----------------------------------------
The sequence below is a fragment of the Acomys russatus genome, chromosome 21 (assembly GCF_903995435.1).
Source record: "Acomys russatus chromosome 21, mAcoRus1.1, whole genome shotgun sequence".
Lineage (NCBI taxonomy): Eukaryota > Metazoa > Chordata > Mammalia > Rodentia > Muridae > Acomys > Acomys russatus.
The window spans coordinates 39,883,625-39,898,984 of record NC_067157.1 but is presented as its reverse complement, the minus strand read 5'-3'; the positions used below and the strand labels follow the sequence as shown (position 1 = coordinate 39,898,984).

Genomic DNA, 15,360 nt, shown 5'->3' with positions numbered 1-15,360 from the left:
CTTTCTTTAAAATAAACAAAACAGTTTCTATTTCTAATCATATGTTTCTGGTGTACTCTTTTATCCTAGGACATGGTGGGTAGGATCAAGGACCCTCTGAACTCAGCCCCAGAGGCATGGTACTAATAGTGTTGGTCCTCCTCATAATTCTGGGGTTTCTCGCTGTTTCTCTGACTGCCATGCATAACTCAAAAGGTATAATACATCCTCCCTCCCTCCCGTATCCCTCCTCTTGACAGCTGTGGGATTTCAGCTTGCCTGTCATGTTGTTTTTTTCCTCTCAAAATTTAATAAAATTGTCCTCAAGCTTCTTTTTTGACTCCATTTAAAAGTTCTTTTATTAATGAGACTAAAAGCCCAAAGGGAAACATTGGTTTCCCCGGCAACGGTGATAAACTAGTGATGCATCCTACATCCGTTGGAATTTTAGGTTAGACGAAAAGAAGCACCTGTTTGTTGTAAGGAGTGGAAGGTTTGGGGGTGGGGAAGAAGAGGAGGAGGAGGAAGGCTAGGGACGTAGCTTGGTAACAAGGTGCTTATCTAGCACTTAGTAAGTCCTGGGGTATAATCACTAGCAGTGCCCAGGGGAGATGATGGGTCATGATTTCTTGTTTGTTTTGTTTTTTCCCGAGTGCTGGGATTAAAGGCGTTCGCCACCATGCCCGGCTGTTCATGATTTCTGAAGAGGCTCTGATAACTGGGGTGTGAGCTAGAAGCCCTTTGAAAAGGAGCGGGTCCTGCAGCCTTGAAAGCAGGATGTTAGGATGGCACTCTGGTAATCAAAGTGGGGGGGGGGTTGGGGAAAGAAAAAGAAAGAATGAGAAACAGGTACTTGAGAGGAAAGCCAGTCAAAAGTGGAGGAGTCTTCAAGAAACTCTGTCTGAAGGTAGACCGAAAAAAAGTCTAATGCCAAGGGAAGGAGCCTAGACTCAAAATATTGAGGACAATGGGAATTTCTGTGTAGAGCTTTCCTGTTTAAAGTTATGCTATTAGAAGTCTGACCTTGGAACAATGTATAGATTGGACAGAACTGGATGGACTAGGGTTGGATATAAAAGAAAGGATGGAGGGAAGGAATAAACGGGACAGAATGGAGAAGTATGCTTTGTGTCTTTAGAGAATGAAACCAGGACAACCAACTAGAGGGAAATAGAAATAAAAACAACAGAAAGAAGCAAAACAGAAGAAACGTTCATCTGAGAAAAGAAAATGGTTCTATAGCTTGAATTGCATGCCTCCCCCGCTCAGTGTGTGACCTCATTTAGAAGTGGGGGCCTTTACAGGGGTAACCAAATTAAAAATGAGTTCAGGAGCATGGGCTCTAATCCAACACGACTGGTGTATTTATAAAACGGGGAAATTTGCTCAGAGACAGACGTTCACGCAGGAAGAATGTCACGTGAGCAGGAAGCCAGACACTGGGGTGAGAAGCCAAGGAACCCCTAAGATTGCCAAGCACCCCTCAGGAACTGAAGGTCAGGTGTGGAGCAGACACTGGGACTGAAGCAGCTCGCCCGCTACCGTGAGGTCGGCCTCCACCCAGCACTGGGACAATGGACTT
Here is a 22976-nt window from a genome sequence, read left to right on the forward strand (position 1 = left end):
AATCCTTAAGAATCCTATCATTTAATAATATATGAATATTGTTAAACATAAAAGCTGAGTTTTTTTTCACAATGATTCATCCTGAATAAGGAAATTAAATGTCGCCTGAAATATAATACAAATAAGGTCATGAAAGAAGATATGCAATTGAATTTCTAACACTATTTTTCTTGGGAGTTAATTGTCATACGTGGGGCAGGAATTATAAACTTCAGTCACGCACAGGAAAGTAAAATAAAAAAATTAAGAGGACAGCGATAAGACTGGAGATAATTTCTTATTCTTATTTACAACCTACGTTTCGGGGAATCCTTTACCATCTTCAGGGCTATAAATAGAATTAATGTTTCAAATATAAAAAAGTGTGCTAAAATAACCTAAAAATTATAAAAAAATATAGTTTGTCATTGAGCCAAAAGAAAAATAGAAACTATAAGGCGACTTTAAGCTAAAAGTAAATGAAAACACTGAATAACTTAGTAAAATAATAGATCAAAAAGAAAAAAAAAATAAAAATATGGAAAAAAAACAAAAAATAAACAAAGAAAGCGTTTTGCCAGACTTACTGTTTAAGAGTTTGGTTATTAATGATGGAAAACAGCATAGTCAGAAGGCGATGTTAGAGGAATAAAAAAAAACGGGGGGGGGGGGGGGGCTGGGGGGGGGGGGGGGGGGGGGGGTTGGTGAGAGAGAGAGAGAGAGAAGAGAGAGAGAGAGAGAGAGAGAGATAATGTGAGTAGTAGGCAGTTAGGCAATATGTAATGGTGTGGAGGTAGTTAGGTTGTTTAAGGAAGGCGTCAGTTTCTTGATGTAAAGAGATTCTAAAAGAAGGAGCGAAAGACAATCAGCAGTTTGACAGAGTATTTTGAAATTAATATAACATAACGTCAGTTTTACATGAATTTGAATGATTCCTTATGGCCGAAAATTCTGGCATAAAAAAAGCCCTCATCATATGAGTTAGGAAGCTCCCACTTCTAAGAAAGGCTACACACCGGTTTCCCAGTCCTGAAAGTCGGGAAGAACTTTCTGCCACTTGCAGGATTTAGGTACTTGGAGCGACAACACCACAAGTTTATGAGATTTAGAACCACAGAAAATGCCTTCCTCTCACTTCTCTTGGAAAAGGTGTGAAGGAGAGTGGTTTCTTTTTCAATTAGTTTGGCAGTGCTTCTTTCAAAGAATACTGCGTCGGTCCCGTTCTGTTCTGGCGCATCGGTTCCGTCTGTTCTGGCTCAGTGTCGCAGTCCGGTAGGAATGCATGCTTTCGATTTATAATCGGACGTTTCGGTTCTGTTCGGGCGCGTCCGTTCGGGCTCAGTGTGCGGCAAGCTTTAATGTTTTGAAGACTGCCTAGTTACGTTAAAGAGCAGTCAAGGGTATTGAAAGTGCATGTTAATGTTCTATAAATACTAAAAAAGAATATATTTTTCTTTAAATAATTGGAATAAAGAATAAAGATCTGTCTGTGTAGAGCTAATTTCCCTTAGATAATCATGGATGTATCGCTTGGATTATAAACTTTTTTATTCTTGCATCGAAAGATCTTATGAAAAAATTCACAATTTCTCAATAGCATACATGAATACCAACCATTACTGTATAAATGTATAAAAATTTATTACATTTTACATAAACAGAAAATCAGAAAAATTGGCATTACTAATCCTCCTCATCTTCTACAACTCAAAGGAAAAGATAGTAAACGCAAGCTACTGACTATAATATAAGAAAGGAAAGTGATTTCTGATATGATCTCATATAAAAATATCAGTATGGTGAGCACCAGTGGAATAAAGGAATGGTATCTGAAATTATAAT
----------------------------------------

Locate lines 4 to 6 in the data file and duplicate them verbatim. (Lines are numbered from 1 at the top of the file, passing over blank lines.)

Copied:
The window spans coordinates 39,883,625-39,898,984 of record NC_067157.1 but is presented as its reverse complement, the minus strand read 5'-3'; the positions used below and the strand labels follow the sequence as shown (position 1 = coordinate 39,898,984).

Genomic DNA, 15,360 nt, shown 5'->3' with positions numbered 1-15,360 from the left:
CTTTCTTTAAAATAAACAAAACAGTTTCTATTTCTAATCATATGTTTCTGGTGTACTCTTTTATCCTAGGACATGGTGGGTAGGATCAAGGACCCTCTGAACTCAGCCCCAGAGGCATGGTACTAATAGTGTTGGTCCTCCTCATAATTCTGGGGTTTCTCGCTGTTTCTCTGACTGCCATGCATAACTCAAAAGGTATAATACATCCTCCCTCCCTCCCGTATCCCTCCTCTTGACAGCTGTGGGATTTCAGCTTGCCTGTCATGTTGTTTTTTTCCTCTCAAAATTTAATAAAATTGTCCTCAAGCTTCTTTTTTGACTCCATTTAAAAGTTCTTTTATTAATGAGACTAAAAGCCCAAAGGGAAACATTGGTTTCCCCGGCAACGGTGATAAACTAGTGATGCATCCTACATCCGTTGGAATTTTAGGTTAGACGAAAAGAAGCACCTGTTTGTTGTAAGGAGTGGAAGGTTTGGGGGTGGGGAAGAAGAGGAGGAGGAGGAAGGCTAGGGACGTAGCTTGGTAACAAGGTGCTTATCTAGCACTTAGTAAGTCCTGGGGTATAATCACTAGCAGTGCCCAGGGGAGATGATGGGTCATGATTTCTTGTTTGTTTTGTTTTTTCCCGAGTGCTGGGATTAAAGGCGTTCGCCACCATGCCCGGCTGTTCATGATTTCTGAAGAGGCTCTGATAACTGGGGTGTGAGCTAGAAGCCCTTTGAAAAGGAGCGGGTCCTGCAGCCTTGAAAGCAGGATGTTAGGATGGCACTCTGGTAATCAAAGTGGGGGGGGGGTTGGGGAAAGAAAAAGAAAGAATGAGAAACAGGTACTTGAGAGGAAAGCCAGTCAAAAGTGGAGGAGTCTTCAAGAAACTCTGTCTGAAGGTAGACCGAAAAAAAGTCTAATGCCAAGGGAAGGAGCCTAGACTCAAAATATTGAGGACAATGGGAATTTCTGTGTAGAGCTTTCCTGTTTAAAGTTATGCTATTAGAAGTCTGACCTTGGAACAATGTATAGATTGGACAGAACTGGATGGACTAGGGTTGGATATAAAAGAAAGGATGGAGGGAAGGAATAAACGGGACAGAATGGAGAAGTATGCTTTGTGTCTTTAGAGAATGAAACCAGGACAACCAACTAGAGGGAAATAGAAATAAAAACAACAGAAAGAAGCAAAACAGAAGAAACGTTCATCTGAGAAAAGAAAATGGTTCTATAGCTTGAATTGCATGCCTCCCCCGCTCAGTGTGTGACCTCATTTAGAAGTGGGGGCCTTTACAGGGGTAACCAAATTAAAAATGAGTTCAGGAGCATGGGCTCTAATCCAACACGACTGGTGTATTTATAAAACGGGGAAATTTGCTCAGAGACAGACGTTCACGCAGGAAGAATGTCACGTGAGCAGGAAGCCAGACACTGGGGTGAGAAGCCAAGGAACCCCTAAGATTGCCAAGCACCCCTCAGGAACTGAAGGTCAGGTGTGGAGCAGACACTGGGACTGAAGCAGCTCGCCCGCTACCGTGAGGTCGGCCTCCACCCAGCACTGGGACAATGGACTT